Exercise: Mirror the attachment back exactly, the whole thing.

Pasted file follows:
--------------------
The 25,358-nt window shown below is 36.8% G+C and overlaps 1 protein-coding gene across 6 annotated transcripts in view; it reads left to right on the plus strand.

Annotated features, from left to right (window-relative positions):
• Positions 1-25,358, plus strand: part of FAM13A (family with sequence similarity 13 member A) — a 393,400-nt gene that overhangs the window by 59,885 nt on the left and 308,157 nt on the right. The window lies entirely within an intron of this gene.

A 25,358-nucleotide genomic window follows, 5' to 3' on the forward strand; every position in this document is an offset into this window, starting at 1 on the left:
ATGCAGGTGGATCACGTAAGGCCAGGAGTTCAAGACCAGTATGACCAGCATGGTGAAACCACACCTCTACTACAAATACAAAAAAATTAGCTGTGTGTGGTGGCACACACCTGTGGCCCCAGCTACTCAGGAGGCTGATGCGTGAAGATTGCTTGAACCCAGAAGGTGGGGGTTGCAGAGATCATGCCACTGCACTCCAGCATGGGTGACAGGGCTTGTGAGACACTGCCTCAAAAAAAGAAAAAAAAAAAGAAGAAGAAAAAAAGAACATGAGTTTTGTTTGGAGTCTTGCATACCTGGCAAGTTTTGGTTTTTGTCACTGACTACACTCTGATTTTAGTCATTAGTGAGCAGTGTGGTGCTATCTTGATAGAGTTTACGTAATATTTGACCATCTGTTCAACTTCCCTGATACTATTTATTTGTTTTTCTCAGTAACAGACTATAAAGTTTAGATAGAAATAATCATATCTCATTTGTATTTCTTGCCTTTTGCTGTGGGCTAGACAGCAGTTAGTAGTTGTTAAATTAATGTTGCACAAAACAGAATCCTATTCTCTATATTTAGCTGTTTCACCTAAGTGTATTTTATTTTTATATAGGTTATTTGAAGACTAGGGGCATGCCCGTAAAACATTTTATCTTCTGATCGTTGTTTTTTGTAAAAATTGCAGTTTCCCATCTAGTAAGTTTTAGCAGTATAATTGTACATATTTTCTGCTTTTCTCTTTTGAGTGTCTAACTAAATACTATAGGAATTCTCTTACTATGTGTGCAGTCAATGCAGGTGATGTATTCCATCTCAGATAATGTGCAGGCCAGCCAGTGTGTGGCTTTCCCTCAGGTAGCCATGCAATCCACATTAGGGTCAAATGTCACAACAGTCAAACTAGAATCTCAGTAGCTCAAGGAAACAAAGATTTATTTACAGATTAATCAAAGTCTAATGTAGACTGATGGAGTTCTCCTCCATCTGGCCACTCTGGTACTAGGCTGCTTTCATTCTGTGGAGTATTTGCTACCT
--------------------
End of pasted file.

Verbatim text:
The 25,358-nt window shown below is 36.8% G+C and overlaps 1 protein-coding gene across 6 annotated transcripts in view; it reads left to right on the plus strand.

Annotated features, from left to right (window-relative positions):
• Positions 1-25,358, plus strand: part of FAM13A (family with sequence similarity 13 member A) — a 393,400-nt gene that overhangs the window by 59,885 nt on the left and 308,157 nt on the right. The window lies entirely within an intron of this gene.

A 25,358-nucleotide genomic window follows, 5' to 3' on the forward strand; every position in this document is an offset into this window, starting at 1 on the left:
ATGCAGGTGGATCACGTAAGGCCAGGAGTTCAAGACCAGTATGACCAGCATGGTGAAACCACACCTCTACTACAAATACAAAAAAATTAGCTGTGTGTGGTGGCACACACCTGTGGCCCCAGCTACTCAGGAGGCTGATGCGTGAAGATTGCTTGAACCCAGAAGGTGGGGGTTGCAGAGATCATGCCACTGCACTCCAGCATGGGTGACAGGGCTTGTGAGACACTGCCTCAAAAAAAGAAAAAAAAAAAGAAGAAGAAAAAAAGAACATGAGTTTTGTTTGGAGTCTTGCATACCTGGCAAGTTTTGGTTTTTGTCACTGACTACACTCTGATTTTAGTCATTAGTGAGCAGTGTGGTGCTATCTTGATAGAGTTTACGTAATATTTGACCATCTGTTCAACTTCCCTGATACTATTTATTTGTTTTTCTCAGTAACAGACTATAAAGTTTAGATAGAAATAATCATATCTCATTTGTATTTCTTGCCTTTTGCTGTGGGCTAGACAGCAGTTAGTAGTTGTTAAATTAATGTTGCACAAAACAGAATCCTATTCTCTATATTTAGCTGTTTCACCTAAGTGTATTTTATTTTTATATAGGTTATTTGAAGACTAGGGGCATGCCCGTAAAACATTTTATCTTCTGATCGTTGTTTTTTGTAAAAATTGCAGTTTCCCATCTAGTAAGTTTTAGCAGTATAATTGTACATATTTTCTGCTTTTCTCTTTTGAGTGTCTAACTAAATACTATAGGAATTCTCTTACTATGTGTGCAGTCAATGCAGGTGATGTATTCCATCTCAGATAATGTGCAGGCCAGCCAGTGTGTGGCTTTCCCTCAGGTAGCCATGCAATCCACATTAGGGTCAAATGTCACAACAGTCAAACTAGAATCTCAGTAGCTCAAGGAAACAAAGATTTATTTACAGATTAATCAAAGTCTAATGTAGACTGATGGAGTTCTCCTCCATCTGGCCACTCTGGTACTAGGCTGCTTTCATTCTGTGGAGTATTTGCTACCT